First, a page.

Global News Journal

The 9/11 decade

September 12, 2011

On September 11, 2001 nearly 3000 people were killed in the worst attack on U.S. soil. We look back on how the last decade was shaped by the dramatic events of that day.

from Pakistan: Now or Never?:

In Pakistan, a death foretold

January 4, 2011

taseerIn one of the more anguished posts about the murder of provincial governor Salman Taseer, Pakistani blogger Huma Imtiaz wrote that his assassination "is not the beginning of the end. This is the end. There is no going back from here, there is no miracle cure, there is no magic wand that will one day make everything better. Saying 'enough is enough' does not cut it anymore ..."

Numbed by Ciudad Juarez’s endless killings, Mexico shrugs off teen party deaths

October 26, 2010

The people of Ciudad Juarez are starting to lose all hope. When gunmen burst into a birthday party on Friday and killed 14 people, the horrific act should have at least shocked Mexican authorities into action. But even the sight of blood running out of a suburban patio, the broken chairs and the party-goers’ bodies slumped on the concrete have become all too familiar in the desert city across from El Paso, Texas.MEXICO-SHOOTING/

In Mexico’s richest city, drug violence grows and candles burn in protest

October 12, 2010

The thousands of flickering candles run on and on along Monterrey’s main pedestrian thoroughfare, a spontaneous tribute to a 21-year-old university arts student shot dead by a drug hitmen who was chasing after an MEXICO/off-duty prison guard last week.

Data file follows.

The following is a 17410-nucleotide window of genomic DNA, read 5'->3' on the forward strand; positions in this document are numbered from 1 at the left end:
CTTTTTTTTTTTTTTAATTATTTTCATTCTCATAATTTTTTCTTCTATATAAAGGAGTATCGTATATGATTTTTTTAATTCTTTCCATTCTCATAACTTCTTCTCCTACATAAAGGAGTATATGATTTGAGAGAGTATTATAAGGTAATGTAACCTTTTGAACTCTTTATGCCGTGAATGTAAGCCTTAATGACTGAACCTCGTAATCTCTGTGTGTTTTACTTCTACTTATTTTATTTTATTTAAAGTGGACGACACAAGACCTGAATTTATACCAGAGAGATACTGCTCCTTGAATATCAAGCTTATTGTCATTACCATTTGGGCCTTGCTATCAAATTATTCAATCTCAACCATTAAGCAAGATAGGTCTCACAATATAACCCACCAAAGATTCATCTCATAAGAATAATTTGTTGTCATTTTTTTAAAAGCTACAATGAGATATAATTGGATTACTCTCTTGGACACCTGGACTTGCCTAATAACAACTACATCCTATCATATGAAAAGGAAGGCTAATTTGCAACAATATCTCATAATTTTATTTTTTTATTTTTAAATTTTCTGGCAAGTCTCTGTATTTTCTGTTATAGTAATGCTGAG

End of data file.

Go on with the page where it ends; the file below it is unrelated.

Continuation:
from Afghan Journal:

Resurgent Taliban target women and children

August 11, 2010

AFGHANISTAN/

Civilian casualties in the worsening war in Afghanistan are up just over 30 percent in the current year,  the United Nations said in a mid-year report this week, holding the Taliban responsible for three-quarters of the deaths or injuries.

7 circles of Juarez: teenage assassins

July 14, 2010

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This article by Ioan Grillo originally appeared in GlobalPost.


Caption: A police man walks at a crime scene where three people were gunned down in a drive-by shooting in downtown Ciudad Juarez April 28, 2010. REUTERS/Claudia Daut

A year on, the question remains: Is the war in Iraq over?

September 23, 2009

A little over a year ago, then-Baghdad Bureau Chief Dean Yates, my former boss, wrote an entry on this blog entitled ‘Is the war in Iraq over?’

Aflaq, symbol of Iraq and Syria’s shared past

September 20, 2009

The blue-domed memorial Saddam Hussein built in Baghdad to honour Baath party founder Michel Aflaq, a Syrian Christian who started the movement that dominated Iraq for decades and governs Syria today, has been turned into a shopping centre for U.S. soldiers.
Aflaq’s tomb, sitting at the centre of a vault adorned with Koranic verses and Arabesque designs, has been boarded up to make way for a barber shop, a store selling kitschy Iraq souvenirs, a pirate DVD vendor and a ring of other stores.

Mexico’s Ciudad Juarez, the world’s most violent city?

August 28, 2009

By Julian CardonaCiudad Juarez, a Mexican town on the U.S. border where daylight murders and beheaded bodies have become the norm, could be the world’s most violent city.

With 130 murders for every 100,000 residents per year on average last year, the city of 1.6 million people is more violent than the Venezuelan capital Caracas, the U.S. city of New Orleans and Colombia’s Medellin. That is according to a study by the Mexican non-profit Citizen Council for Public Security and Justice, which presented its report to Mexico’s security minister at a conference this week.

U.S. border agents under fire as Mexican smugglers fight back

July 28, 2009

Gunmen shot and killed U.S. Border Patrol agent Robert Rosas in California near the U.S.-Mexico border fence on July 23, the first such fatal shooting in more than a decade. In rugged desert where people smugglers and drug traffickers roam, Rosas was tracking a suspicious group of people near the rural town of Campo, about 60 miles (97 kms) east of San Diego.